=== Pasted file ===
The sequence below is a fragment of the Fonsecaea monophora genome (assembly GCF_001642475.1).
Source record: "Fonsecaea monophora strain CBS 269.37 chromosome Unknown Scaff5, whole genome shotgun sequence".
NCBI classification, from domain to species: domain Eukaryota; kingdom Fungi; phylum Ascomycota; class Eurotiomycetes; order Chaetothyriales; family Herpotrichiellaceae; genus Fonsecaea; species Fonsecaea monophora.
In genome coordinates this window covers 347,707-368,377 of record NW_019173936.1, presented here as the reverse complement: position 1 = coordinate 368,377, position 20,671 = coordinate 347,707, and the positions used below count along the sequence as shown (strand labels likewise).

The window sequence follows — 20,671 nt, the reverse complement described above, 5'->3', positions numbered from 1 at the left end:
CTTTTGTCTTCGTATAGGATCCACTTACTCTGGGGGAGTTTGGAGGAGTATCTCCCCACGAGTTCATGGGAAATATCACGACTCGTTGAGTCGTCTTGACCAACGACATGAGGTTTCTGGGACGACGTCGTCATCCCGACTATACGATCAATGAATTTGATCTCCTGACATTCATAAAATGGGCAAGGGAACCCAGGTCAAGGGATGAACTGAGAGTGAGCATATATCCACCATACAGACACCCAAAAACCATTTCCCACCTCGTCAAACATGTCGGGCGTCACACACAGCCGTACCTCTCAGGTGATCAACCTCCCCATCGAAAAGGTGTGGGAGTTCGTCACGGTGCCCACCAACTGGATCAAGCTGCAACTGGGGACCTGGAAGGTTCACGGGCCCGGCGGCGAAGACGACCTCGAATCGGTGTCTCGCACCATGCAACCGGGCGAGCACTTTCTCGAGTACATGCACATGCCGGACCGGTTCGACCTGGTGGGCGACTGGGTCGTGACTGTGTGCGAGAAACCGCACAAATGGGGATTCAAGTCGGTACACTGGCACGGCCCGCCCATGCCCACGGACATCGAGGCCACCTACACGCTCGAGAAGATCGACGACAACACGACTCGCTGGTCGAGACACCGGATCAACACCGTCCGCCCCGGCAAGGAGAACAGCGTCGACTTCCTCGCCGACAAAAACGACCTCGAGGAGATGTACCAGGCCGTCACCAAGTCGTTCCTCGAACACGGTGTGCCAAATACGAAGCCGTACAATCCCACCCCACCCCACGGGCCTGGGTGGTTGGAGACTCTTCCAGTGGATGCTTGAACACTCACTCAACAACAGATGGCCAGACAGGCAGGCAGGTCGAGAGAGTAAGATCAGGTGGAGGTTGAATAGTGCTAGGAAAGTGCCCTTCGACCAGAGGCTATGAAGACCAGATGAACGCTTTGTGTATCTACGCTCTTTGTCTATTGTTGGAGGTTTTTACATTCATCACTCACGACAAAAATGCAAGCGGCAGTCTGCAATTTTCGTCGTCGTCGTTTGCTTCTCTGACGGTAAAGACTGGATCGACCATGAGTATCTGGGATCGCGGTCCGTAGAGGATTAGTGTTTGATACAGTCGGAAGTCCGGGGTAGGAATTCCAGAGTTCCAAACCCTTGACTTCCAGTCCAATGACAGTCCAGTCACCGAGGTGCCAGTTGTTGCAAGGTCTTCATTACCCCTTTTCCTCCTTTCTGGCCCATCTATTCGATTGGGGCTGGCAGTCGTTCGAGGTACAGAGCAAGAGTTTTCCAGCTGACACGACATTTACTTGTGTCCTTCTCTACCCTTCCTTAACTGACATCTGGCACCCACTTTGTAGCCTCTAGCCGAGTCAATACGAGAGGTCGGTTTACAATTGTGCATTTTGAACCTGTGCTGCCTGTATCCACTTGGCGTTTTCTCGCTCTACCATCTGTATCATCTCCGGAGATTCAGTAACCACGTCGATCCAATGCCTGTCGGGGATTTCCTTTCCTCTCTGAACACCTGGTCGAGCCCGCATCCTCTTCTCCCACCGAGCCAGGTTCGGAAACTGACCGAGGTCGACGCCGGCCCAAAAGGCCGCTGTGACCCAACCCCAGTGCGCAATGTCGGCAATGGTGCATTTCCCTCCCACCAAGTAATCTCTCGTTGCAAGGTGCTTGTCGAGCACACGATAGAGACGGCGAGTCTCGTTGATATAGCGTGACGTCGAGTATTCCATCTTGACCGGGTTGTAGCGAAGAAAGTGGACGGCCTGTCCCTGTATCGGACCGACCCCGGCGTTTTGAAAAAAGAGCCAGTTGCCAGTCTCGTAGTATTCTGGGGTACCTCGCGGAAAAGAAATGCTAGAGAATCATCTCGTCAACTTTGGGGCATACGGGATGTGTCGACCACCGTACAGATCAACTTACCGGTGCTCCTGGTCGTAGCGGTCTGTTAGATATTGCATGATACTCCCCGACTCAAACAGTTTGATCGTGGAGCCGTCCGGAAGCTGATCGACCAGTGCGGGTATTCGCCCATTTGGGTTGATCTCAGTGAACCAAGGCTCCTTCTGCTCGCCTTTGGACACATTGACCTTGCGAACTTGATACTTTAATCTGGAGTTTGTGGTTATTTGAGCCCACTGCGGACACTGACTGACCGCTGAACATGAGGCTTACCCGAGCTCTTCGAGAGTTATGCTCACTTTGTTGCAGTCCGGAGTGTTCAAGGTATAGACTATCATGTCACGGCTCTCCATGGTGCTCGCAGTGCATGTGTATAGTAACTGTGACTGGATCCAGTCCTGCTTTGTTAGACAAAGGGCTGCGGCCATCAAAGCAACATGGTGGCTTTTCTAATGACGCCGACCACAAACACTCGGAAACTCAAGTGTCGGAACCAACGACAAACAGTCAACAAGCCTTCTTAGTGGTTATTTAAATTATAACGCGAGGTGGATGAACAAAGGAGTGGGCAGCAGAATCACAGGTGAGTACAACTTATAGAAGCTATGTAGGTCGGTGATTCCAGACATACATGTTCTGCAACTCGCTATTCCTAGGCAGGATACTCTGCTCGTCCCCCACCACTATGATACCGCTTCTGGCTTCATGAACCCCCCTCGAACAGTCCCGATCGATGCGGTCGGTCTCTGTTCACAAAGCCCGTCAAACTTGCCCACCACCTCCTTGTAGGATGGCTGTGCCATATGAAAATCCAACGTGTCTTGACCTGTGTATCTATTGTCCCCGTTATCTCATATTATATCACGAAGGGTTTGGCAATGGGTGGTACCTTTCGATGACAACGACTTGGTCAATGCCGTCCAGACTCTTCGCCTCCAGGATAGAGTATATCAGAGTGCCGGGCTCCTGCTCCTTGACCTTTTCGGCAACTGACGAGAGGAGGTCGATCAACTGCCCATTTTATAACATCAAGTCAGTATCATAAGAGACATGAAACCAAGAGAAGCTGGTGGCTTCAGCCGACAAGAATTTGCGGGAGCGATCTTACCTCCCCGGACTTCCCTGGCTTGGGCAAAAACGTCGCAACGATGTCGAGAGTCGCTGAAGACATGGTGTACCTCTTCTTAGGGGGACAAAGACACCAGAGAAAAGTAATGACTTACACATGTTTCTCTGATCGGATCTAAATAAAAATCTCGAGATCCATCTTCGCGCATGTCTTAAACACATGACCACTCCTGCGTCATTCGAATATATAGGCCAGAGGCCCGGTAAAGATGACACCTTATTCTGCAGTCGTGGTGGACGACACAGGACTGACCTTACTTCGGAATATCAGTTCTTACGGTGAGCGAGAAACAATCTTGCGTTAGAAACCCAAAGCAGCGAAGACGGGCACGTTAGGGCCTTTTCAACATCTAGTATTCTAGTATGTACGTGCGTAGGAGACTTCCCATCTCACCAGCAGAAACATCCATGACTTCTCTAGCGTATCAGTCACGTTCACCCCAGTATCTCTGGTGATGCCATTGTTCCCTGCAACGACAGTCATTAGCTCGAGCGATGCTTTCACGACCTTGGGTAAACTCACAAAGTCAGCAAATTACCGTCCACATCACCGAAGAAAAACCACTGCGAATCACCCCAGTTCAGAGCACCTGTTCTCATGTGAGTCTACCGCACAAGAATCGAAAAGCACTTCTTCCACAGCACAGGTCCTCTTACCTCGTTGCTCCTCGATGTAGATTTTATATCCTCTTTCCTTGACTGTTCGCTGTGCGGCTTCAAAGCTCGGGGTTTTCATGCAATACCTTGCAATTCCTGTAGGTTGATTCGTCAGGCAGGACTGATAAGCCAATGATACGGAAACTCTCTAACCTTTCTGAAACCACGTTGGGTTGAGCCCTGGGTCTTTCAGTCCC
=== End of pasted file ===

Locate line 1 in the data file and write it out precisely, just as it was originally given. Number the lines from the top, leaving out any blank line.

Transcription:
The sequence below is a fragment of the Fonsecaea monophora genome (assembly GCF_001642475.1).